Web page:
Louis XVI style center table

For you, why are conversations about historical pieces and antiquities still important in our pandemic time?

It’s important because now people are more at home, that’s why the pieces we are auctioning are for home. It gives you a little bit of something different to look at. If you’re in a smaller apartment, you would want a beautiful oil painting, like one of our “Diana Sleeping In The Woods” piece. It kind of gives you a different landscape or a different painting to look at than what you look at maybe out the window or everyday that’s been in your home for a long time. It gives you a form of escapism. I think that’s really important in showing your home. Not only are we staying at home more but we have a kind of friendship bubble, when you have people over just in your group and you want to show them something different and something interesting, you’ll have a little opportunity to do that with the pieces that we have.

“Diana Sleeping In The Woods,* oil on canvas

After five years managing the auction house, what about it that continues to inspire you or make you feel in awe?

I think it’s just that we stand out and that we stand apart from the other auction houses in the things that we do have in auction. A big ethos in our brand and our business, not just Casa’s but Palacio’s as well, is the importance of history in our future. I think it’s really important to have pieces in your home that showcase an interest in that, and then you can pass it down. It is important for us to bring things to your home that’s personal, and that you will keep in your family forever.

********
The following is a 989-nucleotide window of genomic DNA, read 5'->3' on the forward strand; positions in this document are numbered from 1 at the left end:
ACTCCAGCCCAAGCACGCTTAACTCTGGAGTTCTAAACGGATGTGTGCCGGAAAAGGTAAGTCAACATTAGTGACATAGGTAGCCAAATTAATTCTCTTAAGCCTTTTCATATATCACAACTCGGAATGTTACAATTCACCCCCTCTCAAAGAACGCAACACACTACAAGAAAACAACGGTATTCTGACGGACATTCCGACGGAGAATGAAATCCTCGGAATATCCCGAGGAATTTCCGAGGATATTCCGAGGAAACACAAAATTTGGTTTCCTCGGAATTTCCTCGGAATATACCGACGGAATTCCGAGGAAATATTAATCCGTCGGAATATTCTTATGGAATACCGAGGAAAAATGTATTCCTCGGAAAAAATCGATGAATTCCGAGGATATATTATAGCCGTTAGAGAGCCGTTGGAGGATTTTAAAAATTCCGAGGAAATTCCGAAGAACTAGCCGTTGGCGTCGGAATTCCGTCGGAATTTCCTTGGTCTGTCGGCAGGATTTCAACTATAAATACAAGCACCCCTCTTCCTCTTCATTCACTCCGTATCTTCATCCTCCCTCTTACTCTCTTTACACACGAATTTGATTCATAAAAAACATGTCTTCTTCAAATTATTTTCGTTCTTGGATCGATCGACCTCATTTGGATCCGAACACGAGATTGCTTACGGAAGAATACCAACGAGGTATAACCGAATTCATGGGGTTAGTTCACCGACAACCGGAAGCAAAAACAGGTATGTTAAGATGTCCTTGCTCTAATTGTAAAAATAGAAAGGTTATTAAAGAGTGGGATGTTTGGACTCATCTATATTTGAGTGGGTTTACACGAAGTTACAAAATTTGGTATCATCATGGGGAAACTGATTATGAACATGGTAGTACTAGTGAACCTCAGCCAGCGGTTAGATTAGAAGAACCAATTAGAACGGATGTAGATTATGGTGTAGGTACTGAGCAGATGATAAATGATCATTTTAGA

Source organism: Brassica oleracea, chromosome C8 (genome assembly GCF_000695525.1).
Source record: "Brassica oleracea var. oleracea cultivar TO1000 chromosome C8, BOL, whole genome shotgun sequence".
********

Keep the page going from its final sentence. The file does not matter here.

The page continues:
What is Casa de Memoria’s goal for the next five years and beyond?

For the next five years and beyond, we really want to bring and showcase more items. We want to educate the younger people on the importance of antiquities and historical pieces. We also want to showcase that we have a long past, and it should not just be focused in certain areas. We were with Spain, we were with America, and all of those are showcased in the auctions, and yet still remain Filipino, because we do have Filipino items as well. As a Filipino auction house, we want to showcase everything.

Get to know more about Casa de Memoria’s anniversary auction “Segundo” here.